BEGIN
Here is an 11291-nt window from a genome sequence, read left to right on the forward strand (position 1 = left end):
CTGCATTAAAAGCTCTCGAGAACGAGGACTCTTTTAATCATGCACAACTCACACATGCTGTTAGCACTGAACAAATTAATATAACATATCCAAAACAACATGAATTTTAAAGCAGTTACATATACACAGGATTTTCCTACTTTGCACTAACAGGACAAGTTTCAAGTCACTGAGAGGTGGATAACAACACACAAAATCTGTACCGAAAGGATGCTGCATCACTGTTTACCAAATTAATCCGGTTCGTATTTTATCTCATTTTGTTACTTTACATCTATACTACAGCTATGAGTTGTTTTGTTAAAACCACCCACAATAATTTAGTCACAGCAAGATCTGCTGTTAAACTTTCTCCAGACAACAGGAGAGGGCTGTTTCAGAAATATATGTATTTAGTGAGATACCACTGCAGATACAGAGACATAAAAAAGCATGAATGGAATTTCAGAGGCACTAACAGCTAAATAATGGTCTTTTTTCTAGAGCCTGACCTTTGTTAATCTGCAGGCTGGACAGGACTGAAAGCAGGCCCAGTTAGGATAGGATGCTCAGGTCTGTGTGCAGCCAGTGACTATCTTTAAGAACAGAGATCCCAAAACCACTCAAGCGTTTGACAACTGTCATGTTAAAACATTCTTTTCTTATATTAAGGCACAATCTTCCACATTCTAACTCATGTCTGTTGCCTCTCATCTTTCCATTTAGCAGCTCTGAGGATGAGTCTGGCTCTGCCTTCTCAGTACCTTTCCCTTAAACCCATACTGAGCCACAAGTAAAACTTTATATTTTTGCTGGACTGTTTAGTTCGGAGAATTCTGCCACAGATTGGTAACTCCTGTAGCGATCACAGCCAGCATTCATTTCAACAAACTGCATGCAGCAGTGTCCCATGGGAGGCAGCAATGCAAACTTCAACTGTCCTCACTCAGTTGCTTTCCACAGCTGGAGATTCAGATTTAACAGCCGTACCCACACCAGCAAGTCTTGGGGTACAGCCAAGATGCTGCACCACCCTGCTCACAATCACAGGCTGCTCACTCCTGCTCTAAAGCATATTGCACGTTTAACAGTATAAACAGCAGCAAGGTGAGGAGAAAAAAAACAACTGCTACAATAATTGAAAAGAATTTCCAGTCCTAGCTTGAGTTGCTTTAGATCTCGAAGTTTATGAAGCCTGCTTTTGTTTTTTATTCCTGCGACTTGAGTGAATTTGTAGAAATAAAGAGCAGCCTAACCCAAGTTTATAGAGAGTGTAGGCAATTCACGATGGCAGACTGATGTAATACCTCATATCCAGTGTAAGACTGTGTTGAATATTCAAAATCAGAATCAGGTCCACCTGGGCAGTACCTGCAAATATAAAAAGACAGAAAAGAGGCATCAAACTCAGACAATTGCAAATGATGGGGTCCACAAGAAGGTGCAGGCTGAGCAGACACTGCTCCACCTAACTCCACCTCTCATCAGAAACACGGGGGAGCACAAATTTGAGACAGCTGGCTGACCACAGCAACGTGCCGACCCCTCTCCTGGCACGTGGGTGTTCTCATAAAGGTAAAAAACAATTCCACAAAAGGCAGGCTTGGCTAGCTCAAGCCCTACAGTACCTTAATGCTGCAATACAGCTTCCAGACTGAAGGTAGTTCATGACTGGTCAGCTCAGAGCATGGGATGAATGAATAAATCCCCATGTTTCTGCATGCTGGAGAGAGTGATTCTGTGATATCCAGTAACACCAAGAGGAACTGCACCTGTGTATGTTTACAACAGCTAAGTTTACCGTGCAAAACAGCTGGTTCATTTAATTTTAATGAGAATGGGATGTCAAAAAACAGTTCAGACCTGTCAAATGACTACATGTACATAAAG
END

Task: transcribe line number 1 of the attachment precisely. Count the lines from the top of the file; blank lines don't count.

Here is an 11291-nt window from a genome sequence, read left to right on the forward strand (position 1 = left end):